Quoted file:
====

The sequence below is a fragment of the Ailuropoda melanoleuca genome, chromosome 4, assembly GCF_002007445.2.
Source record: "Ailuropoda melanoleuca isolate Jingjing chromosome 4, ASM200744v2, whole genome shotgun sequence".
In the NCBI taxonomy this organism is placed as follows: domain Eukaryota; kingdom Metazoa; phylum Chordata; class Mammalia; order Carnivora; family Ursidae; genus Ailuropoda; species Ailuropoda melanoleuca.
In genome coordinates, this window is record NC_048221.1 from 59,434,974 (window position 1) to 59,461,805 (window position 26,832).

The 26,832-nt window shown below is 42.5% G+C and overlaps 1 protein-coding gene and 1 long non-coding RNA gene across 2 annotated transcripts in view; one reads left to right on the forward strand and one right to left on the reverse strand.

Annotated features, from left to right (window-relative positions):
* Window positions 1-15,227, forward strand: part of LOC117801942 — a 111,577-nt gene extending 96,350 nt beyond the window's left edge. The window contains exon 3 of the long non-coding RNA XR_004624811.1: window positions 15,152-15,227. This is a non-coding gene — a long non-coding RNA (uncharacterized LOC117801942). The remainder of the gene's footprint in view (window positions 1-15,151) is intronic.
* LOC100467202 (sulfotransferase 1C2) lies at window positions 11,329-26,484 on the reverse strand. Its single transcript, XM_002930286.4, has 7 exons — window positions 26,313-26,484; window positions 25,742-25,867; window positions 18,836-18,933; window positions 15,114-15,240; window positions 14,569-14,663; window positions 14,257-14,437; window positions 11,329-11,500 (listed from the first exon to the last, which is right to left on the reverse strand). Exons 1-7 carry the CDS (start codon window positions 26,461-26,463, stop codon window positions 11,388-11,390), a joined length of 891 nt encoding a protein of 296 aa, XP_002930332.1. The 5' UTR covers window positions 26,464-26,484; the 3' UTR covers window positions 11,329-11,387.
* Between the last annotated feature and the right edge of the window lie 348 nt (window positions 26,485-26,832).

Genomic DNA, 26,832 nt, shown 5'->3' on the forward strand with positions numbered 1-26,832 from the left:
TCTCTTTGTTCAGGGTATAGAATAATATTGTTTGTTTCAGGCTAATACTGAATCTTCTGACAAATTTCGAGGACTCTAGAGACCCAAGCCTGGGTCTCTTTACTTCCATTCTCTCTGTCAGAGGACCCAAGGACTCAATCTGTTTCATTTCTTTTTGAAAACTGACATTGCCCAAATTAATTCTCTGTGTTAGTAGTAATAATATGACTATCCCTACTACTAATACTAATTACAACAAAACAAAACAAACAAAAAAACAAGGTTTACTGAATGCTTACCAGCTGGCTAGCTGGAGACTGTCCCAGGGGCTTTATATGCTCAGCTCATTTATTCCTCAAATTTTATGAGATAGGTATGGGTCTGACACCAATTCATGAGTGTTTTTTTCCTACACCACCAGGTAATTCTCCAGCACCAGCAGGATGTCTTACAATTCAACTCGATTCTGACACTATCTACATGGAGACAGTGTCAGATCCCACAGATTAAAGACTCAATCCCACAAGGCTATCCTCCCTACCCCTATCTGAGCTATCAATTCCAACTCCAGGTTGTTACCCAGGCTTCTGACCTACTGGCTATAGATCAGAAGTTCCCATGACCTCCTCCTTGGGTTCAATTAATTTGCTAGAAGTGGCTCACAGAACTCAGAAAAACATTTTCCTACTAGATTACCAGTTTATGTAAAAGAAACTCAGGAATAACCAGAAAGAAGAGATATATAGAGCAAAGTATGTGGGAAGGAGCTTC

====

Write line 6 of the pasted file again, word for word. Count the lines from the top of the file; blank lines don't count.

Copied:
Annotated features, from left to right (window-relative positions):